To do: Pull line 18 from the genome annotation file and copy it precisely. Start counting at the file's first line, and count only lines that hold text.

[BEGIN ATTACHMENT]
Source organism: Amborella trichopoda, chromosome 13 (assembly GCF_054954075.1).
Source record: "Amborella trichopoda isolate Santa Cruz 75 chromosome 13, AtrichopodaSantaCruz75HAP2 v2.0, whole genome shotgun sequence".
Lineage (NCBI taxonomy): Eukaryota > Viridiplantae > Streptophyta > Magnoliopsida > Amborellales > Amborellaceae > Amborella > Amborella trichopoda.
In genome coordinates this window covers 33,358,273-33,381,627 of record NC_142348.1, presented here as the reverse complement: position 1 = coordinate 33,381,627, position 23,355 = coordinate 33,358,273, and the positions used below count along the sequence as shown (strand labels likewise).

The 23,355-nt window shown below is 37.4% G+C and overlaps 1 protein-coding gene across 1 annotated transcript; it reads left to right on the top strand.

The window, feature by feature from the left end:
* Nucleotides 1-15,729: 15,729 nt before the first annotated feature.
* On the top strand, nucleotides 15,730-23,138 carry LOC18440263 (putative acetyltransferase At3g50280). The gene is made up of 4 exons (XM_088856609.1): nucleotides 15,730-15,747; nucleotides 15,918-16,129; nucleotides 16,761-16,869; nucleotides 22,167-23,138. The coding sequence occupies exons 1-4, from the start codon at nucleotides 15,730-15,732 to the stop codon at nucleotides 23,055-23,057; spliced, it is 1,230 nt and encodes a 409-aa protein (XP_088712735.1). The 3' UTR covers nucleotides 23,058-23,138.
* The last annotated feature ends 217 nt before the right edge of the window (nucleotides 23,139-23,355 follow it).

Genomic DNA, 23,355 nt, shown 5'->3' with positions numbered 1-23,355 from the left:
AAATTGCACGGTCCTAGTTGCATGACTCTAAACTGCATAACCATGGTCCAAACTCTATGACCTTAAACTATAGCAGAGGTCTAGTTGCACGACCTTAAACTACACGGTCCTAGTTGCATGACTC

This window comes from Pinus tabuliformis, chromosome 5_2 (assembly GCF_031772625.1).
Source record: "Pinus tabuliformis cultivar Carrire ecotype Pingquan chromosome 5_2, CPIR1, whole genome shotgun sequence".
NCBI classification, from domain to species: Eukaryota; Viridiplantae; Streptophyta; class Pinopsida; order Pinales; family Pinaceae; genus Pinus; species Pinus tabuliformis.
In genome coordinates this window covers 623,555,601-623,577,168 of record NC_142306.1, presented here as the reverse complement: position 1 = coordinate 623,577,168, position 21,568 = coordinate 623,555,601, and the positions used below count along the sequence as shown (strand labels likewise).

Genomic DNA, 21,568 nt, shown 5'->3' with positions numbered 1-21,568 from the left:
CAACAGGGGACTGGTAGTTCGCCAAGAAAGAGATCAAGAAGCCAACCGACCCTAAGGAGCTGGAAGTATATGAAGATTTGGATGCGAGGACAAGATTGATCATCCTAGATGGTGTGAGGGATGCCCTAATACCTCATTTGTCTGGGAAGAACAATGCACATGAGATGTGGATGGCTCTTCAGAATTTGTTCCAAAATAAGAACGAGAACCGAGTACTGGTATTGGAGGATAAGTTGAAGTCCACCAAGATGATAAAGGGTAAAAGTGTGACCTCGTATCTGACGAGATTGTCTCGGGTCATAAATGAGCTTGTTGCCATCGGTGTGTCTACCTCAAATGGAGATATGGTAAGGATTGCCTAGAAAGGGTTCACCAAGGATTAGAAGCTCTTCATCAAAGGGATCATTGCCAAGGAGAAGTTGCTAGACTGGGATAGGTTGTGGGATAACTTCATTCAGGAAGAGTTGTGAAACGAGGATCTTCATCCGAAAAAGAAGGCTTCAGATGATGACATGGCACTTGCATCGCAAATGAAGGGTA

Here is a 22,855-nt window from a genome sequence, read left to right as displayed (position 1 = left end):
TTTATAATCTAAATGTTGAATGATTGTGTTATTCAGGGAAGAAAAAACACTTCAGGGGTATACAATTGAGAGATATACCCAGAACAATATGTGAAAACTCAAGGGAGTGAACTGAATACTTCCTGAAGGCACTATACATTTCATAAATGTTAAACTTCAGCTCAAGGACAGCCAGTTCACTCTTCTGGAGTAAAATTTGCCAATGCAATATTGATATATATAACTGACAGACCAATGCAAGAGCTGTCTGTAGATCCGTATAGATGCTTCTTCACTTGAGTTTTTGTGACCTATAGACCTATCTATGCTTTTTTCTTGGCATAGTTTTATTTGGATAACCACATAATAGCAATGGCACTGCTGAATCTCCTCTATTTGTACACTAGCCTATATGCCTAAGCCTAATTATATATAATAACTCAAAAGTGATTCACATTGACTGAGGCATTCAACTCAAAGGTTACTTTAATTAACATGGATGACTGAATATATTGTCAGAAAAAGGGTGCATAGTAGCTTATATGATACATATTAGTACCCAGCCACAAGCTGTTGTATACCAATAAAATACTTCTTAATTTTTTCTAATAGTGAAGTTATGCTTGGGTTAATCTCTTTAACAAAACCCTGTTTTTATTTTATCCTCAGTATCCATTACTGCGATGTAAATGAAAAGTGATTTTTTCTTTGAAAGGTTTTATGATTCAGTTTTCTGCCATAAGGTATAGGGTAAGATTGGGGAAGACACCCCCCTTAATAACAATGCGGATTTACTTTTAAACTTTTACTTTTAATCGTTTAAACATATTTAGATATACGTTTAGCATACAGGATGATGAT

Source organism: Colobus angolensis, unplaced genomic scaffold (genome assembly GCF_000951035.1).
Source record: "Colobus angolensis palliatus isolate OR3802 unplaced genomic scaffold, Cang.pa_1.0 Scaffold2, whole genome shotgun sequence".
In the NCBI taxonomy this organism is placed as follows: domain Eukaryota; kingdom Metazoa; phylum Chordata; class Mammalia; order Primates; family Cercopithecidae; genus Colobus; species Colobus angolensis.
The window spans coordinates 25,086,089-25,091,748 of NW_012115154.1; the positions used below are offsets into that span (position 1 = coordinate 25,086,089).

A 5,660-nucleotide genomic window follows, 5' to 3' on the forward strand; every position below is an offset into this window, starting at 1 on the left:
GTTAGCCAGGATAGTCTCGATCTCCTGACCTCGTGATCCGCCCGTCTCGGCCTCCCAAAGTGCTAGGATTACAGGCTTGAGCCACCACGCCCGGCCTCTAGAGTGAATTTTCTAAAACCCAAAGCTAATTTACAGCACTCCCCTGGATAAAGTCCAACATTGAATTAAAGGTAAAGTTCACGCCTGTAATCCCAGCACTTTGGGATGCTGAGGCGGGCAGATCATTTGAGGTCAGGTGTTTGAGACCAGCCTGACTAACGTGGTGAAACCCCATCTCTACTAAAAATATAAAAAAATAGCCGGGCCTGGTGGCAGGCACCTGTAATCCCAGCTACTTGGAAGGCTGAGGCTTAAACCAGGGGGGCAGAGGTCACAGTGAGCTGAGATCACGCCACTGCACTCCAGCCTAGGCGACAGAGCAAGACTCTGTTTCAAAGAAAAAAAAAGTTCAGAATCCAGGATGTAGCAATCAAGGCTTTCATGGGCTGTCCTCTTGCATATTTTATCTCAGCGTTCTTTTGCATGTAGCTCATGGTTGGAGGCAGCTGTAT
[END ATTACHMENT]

Here is a 22,855-nt window from a genome sequence, read left to right as displayed (position 1 = left end):